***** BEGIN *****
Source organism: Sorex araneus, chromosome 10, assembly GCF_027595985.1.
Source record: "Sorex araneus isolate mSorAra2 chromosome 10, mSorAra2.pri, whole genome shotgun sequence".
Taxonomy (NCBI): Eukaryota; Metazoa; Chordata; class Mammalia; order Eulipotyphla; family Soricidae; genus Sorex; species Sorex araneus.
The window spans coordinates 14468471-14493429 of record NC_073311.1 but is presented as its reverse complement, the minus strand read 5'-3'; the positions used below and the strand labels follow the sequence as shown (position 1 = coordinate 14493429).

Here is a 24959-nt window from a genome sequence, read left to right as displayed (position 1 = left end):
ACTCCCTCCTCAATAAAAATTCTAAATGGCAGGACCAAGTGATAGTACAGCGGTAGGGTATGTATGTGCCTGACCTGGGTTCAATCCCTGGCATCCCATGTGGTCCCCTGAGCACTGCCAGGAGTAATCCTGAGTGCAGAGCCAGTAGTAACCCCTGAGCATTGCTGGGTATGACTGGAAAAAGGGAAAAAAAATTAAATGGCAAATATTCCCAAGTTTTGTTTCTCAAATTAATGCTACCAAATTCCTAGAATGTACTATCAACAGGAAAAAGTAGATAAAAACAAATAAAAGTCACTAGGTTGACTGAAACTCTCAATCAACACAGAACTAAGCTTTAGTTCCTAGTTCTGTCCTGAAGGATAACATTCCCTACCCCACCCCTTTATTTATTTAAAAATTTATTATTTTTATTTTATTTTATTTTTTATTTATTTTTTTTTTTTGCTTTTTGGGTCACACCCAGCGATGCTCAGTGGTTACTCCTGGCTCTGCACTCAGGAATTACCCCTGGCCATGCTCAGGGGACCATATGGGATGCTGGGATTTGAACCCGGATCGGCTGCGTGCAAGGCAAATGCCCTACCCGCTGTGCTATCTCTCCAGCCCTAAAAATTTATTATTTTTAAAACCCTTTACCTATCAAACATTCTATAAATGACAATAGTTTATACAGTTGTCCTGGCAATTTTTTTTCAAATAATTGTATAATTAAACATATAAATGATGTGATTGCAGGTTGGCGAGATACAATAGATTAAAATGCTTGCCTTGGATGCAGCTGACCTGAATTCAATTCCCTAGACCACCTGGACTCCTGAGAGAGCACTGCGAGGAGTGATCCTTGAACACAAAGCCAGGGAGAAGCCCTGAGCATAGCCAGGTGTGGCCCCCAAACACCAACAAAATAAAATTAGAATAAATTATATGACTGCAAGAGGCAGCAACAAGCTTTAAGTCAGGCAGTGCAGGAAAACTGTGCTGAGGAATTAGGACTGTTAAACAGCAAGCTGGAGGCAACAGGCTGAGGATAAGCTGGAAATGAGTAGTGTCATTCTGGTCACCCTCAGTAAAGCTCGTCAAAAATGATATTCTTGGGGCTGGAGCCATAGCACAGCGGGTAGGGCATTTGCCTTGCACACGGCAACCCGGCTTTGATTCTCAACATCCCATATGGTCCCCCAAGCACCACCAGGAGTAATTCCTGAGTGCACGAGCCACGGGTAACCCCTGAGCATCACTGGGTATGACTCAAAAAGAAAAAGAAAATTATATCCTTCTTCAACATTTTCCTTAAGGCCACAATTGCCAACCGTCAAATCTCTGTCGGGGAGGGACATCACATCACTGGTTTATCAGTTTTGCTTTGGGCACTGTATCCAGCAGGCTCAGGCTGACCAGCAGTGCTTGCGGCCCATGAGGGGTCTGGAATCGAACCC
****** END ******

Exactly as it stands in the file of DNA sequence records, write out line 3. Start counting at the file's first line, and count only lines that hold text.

Taxonomy (NCBI): Eukaryota; Metazoa; Chordata; class Mammalia; order Eulipotyphla; family Soricidae; genus Sorex; species Sorex araneus.